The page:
Tuesday 23 April 2019

Mairia Cahill: 'Words that spell out Mary Lou's faulty judgment'

Sinn Fein's leader speaks of reconciliation - and then poses with a banner that will alienate UK citizens from her cause, writes Mairia Cahill

Sinn Fein president Mary Lou McDonald was criticised after being pictured behind an anti-England banner at New York’s St Patrick’s Day parade last week. The parade banner had already been attacked as ‘sectarian’ in 2016. Photo: Mark Condren
Sinn Fein president Mary Lou McDonald was criticised after being pictured behind an anti-England banner at New York’s St Patrick’s Day parade last week. The parade banner had already been attacked as ‘sectarian’ in 2016. Photo: Mark Condren

Mairia Cahill

"Reconciliation is and will continue to be a focus of my leadership… We have a duty of care to act in the best interest of all."

Fine words, indeed, uttered by Mary Lou McDonald last month, when she was in her cuddly phase, addressing a crowd of unionists in Queen's University. And then, as the song goes, she had to spoil it all by saying something stupid. Or, in this case, doing, as she stood grinning like a Cheshire cat behind a banner stating ''England get out of Ireland'' in America, on St Patrick's Day.

She may as well have stood and chanted "Brits out!" for good measure.

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The photo was posted on the Sinn Fein Twitter account with the words, "No explanation needed". Ironic, then, that it spent last week explaining itself, and blaming those who raised an eyebrow - for apparently misinterpreting it - rather than taking responsibility for a silly error of judgment.

You cannot parrot a mantra of "respect, equality, integrity" for years, and then send a two-finger salute to those who feel an affinity with being British - and want to live under British rule, by provocatively posing with a banner like that. Even Alex Kane, who is far from an extreme unionist, and who accepted an invitation to speak at a Sinn Fein event a few years ago, explained why he was offended last week: "I am, by birth and by continuing choice, a citizen of the United Kingdom. It remains the backbone of my identity; that sense of who I am and what I want to be. So, when Mary Lou stands behind a banner saying 'England get out of Ireland', it sends a message to a UK citizen like me. That message is simple and unambiguous: a key part of my present identity would not be welcome in the sort of Ireland Sinn Fein wants."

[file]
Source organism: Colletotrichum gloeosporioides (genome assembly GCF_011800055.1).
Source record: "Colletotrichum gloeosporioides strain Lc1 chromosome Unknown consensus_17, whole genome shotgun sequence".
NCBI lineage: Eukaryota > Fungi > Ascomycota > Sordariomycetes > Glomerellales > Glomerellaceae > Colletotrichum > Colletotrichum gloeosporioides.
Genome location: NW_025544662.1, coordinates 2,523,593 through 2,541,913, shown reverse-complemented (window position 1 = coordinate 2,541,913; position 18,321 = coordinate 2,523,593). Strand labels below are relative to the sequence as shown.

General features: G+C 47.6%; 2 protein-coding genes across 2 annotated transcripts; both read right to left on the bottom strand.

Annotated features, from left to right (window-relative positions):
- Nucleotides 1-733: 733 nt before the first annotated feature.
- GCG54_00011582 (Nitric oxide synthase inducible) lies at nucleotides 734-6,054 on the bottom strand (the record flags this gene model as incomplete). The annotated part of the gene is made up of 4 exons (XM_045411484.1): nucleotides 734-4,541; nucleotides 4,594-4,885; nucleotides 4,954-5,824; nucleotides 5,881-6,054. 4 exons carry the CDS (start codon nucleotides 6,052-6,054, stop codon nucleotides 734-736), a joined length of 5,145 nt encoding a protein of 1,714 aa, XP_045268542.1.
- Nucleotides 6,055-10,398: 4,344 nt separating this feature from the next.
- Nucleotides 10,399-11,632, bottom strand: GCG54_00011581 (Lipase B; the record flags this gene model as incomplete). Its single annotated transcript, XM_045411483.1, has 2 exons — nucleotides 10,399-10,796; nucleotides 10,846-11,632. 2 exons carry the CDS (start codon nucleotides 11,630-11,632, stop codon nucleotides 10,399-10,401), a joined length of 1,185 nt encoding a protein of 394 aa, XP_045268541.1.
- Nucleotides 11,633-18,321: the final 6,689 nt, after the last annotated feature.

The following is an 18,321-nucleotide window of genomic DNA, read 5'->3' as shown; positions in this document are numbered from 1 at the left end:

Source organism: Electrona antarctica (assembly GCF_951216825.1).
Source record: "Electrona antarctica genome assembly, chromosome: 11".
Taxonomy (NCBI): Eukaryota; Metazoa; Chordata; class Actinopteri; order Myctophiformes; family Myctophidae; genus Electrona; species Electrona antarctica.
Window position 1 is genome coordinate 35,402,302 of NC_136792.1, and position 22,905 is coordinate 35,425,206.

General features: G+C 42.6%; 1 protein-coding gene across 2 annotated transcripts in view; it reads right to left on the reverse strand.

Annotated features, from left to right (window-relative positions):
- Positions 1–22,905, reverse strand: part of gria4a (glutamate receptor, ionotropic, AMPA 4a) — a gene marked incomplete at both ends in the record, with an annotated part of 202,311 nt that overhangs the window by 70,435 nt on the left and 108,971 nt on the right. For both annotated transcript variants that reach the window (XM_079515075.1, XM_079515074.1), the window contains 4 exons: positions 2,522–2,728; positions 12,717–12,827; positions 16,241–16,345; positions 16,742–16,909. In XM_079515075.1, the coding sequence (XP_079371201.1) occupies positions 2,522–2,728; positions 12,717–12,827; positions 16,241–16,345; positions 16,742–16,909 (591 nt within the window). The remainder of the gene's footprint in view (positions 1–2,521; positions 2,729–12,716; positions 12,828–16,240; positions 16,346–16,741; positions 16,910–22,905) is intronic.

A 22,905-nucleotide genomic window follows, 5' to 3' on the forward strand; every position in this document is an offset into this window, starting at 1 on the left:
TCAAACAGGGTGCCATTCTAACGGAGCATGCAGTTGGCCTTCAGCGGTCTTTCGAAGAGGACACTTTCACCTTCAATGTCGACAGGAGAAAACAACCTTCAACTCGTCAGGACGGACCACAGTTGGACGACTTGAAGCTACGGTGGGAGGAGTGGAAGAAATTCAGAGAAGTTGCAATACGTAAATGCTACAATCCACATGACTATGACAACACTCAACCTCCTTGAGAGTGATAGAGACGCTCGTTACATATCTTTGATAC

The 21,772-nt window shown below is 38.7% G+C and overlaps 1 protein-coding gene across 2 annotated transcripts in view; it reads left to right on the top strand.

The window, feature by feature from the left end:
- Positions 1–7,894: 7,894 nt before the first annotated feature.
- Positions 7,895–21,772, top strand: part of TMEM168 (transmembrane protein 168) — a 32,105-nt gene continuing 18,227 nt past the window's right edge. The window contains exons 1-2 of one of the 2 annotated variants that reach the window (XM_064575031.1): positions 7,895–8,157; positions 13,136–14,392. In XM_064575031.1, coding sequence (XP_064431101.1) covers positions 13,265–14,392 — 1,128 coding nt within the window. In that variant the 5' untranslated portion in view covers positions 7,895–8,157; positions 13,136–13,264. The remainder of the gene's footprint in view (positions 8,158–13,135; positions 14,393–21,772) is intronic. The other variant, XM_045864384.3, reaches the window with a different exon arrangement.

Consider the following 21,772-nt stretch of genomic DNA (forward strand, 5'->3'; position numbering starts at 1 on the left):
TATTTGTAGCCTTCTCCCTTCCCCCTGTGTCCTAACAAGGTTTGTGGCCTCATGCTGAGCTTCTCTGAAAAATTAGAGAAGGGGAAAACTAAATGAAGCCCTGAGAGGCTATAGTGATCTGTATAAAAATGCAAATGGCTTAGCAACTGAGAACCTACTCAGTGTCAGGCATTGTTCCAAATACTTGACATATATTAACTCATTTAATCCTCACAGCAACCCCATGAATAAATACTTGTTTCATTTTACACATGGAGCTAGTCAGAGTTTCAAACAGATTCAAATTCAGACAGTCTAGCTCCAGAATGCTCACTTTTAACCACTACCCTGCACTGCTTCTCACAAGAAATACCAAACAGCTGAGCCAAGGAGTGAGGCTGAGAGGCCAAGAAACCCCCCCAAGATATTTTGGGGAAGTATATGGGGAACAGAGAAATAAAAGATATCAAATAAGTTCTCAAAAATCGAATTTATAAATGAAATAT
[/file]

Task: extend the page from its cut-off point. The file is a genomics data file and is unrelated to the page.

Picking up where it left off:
There were others who made their views known across the political spectrum. The Alliance party, once known as the "sit on the fence party", because it was so moderate, took offence, as did my own party, the SDLP. Terry Wright, a "civic unionist" (we haven't managed yet to stop putting labels on people according to where they come from), had actually invited McDonald to speak to unionists a matter of weeks ago. He had to defend his invitation on television after some from within his own community took offence, yet felt compelled to write an open letter addressed to her through a Northern newspaper a few days ago in which he said: "You would do well to remember that there is historically, a thin line between 'England out' and 'English out'." He further went on to say: ''It is hard to shake hands with a closed fist. As informed by extensive discussion with other civic unionists, I believe that they are committed to… an inclusive community for everyone… I am disappointed to find that Sinn Fein under your leadership is not at the same point."

It's hard to see how Mary Lou could have caused more damage to engagement than this. By posing for that photo, she alienated the very people Sinn Fein was so keen to capture in its united Ireland argument - ripe for the persuading in republican eyes in the middle of a Brexit meltdown. She might as well have slapped their faces for them. At this point, any other political leader, realising a problem, would have set about trying to limit the damage. Instead, the Shinners doubled down, implying that they couldn't understand the outrage because the banner had been around since the 1940s.

Hello? People waved Hitler flags in the 1940s, and we don't see political leaders swearing allegiance to this message for good reason. Times move on. So should responsible leaders. As Mary Lou said herself at that February meeting: ''Change happens and the challenge that we face is to manage that change."